SOCIALIZATION. Former Chicago school superintendent Paul Vallas currently holds the equivalent position in Philadelphia. He likes the idea of observing a few of the traditional virtues. There are a few things he'd like to discourage.
Coming to school late. Not wearing the proper uniform. Bringing jewelry and cell phones and electronic gear into the schools. Using foul language, bullying and being disrespectful are all out. All those things. The bottom line is, we're not going to tolerate any of that stuff. But let's be clear, and let's communicate it to the students and parents up front. Let's be very specific about what we want, what we expect and what we don't want and what we don't expect.

He's rediscovered the merits of dressing for success.
Schools have become lax. You say, 'Great, you're wearing the school colors.' But the tops are like four sizes too small and the pants are four sizes too big. Or people are supposed to be in white shirts and black pants, so parents go out and buy their kids T-shirts that are five sizes too big - they go down below the knees. There needs to be more specificity. This is as much public education as it is enforcement. We think we'll get better behavior if we're more specific in what we want. If you raise the bar, children and parents will respond.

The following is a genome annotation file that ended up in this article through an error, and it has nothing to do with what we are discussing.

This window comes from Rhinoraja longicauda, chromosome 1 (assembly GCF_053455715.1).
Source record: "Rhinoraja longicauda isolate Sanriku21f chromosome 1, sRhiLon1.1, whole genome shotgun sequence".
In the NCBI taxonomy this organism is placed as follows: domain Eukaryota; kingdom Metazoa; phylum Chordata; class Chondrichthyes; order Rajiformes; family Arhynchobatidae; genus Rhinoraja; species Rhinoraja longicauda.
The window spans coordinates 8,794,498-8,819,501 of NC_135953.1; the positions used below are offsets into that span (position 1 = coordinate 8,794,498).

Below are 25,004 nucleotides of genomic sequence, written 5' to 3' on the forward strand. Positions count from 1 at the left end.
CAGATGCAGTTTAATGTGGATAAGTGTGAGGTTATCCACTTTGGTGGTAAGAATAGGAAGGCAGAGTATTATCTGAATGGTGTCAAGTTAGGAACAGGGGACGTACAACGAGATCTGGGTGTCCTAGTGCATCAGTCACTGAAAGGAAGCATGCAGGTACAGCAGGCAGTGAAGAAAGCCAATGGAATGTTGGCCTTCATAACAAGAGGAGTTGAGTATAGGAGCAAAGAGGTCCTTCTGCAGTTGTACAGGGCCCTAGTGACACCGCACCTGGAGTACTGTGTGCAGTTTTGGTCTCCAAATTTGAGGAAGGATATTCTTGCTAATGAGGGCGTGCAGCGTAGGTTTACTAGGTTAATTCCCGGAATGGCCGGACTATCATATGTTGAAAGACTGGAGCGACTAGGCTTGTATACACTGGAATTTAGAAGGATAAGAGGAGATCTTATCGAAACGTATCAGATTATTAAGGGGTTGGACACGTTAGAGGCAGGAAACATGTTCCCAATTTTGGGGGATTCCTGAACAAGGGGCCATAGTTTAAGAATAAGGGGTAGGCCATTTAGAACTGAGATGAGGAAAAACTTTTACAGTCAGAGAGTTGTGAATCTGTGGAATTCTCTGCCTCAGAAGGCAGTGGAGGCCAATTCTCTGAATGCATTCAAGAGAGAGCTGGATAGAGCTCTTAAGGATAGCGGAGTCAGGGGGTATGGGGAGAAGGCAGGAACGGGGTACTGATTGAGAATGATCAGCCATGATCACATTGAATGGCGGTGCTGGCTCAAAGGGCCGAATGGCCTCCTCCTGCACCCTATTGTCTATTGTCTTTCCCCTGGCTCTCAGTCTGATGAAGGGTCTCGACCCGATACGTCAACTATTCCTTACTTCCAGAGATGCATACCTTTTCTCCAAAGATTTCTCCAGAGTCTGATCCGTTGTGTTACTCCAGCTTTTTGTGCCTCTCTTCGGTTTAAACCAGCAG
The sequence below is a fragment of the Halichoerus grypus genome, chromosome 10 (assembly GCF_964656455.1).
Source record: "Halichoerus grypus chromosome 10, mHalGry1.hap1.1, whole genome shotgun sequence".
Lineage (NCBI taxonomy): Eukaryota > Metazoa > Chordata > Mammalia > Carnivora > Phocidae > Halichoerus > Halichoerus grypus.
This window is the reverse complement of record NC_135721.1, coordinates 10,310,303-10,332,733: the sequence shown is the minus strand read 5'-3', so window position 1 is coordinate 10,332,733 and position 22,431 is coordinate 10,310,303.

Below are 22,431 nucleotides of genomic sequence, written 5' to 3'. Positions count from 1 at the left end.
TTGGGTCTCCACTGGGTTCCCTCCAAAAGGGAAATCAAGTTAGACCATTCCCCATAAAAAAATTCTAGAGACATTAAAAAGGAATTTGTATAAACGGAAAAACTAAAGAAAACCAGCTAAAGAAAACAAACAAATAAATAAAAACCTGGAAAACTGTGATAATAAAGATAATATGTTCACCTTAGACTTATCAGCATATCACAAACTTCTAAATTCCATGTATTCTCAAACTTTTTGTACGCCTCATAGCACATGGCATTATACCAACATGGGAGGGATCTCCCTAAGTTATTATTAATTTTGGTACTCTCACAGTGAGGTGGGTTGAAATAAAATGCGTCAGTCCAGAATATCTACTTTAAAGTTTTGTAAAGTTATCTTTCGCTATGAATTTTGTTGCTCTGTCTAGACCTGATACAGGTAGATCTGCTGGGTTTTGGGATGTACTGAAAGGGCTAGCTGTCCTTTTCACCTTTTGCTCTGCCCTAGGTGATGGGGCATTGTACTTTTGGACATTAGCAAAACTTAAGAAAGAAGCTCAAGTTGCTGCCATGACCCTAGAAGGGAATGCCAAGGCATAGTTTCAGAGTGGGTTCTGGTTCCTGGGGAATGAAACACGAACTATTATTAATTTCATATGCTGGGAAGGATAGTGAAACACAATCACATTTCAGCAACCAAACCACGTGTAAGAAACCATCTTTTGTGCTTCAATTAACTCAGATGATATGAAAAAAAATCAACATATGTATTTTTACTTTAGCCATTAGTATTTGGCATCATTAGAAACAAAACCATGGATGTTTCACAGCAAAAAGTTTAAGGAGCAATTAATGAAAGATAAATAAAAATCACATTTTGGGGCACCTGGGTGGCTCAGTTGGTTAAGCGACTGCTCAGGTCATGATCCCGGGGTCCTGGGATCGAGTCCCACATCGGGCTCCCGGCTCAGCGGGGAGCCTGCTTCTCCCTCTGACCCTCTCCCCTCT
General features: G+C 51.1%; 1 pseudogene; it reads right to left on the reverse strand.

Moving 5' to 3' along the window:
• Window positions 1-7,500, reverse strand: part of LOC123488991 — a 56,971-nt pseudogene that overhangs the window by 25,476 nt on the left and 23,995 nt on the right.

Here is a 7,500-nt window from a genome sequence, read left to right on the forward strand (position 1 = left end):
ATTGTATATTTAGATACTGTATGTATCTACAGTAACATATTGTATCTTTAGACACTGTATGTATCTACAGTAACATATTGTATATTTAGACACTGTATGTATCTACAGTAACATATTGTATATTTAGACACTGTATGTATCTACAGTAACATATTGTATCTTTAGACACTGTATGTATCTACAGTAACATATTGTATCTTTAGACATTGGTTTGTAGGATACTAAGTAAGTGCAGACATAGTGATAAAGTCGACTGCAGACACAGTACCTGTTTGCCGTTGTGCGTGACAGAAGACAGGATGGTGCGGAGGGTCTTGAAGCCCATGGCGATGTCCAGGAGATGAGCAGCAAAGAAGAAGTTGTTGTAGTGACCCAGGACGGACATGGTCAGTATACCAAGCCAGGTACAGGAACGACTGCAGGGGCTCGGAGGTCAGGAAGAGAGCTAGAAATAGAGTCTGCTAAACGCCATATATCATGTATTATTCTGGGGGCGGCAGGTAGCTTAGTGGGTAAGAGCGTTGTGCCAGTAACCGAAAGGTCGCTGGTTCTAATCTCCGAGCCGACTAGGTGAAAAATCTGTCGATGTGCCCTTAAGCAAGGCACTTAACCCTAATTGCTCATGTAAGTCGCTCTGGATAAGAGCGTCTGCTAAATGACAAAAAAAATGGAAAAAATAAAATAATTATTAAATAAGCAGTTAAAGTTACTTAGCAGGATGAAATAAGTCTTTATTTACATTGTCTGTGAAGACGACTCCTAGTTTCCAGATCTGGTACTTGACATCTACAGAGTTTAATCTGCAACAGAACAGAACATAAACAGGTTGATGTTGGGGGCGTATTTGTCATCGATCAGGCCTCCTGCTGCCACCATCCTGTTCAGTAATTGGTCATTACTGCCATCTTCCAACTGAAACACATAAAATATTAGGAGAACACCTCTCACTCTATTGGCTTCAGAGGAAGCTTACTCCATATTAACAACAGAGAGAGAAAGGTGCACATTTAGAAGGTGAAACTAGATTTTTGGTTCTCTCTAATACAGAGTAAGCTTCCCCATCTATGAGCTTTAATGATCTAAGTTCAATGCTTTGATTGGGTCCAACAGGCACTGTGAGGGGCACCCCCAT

And he notes that contemporary fashion statements are, well, crude.
Shirts with collars. Pants worn correctly at the waist. Belts worn with trousers. Clothing that fits - not too tight, too big, too small, too short or too long. We just don't want to see your navel, and we definitely don't want to see your underwear.

Number 2 Pencil, who picked up the story upon returning from vacation, has some additional observations.

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